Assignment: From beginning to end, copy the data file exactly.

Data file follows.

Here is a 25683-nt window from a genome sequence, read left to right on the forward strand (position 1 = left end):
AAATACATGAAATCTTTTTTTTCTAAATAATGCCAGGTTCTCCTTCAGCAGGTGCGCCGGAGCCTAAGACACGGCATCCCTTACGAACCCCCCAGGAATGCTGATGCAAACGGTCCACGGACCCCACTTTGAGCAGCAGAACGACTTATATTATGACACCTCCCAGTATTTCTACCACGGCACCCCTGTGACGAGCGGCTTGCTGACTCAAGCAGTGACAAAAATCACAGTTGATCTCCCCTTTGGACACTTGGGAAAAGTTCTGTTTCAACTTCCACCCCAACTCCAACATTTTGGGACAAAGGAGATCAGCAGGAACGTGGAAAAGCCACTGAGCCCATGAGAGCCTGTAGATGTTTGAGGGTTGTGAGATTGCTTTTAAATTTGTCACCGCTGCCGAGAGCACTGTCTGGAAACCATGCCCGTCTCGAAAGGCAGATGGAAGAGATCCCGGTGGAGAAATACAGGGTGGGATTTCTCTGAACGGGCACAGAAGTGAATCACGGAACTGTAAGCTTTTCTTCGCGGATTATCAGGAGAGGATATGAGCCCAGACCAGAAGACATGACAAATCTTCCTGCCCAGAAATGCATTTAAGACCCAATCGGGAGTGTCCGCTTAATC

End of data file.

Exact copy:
Here is a 25683-nt window from a genome sequence, read left to right on the forward strand (position 1 = left end):
AAATACATGAAATCTTTTTTTTCTAAATAATGCCAGGTTCTCCTTCAGCAGGTGCGCCGGAGCCTAAGACACGGCATCCCTTACGAACCCCCCAGGAATGCTGATGCAAACGGTCCACGGACCCCACTTTGAGCAGCAGAACGACTTATATTATGACACCTCCCAGTATTTCTACCACGGCACCCCTGTGACGAGCGGCTTGCTGACTCAAGCAGTGACAAAAATCACAGTTGATCTCCCCTTTGGACACTTGGGAAAAGTTCTGTTTCAACTTCCACCCCAACTCCAACATTTTGGGACAAAGGAGATCAGCAGGAACGTGGAAAAGCCACTGAGCCCATGAGAGCCTGTAGATGTTTGAGGGTTGTGAGATTGCTTTTAAATTTGTCACCGCTGCCGAGAGCACTGTCTGGAAACCATGCCCGTCTCGAAAGGCAGATGGAAGAGATCCCGGTGGAGAAATACAGGGTGGGATTTCTCTGAACGGGCACAGAAGTGAATCACGGAACTGTAAGCTTTTCTTCGCGGATTATCAGGAGAGGATATGAGCCCAGACCAGAAGACATGACAAATCTTCCTGCCCAGAAATGCATTTAAGACCCAATCGGGAGTGTCCGCTTAATC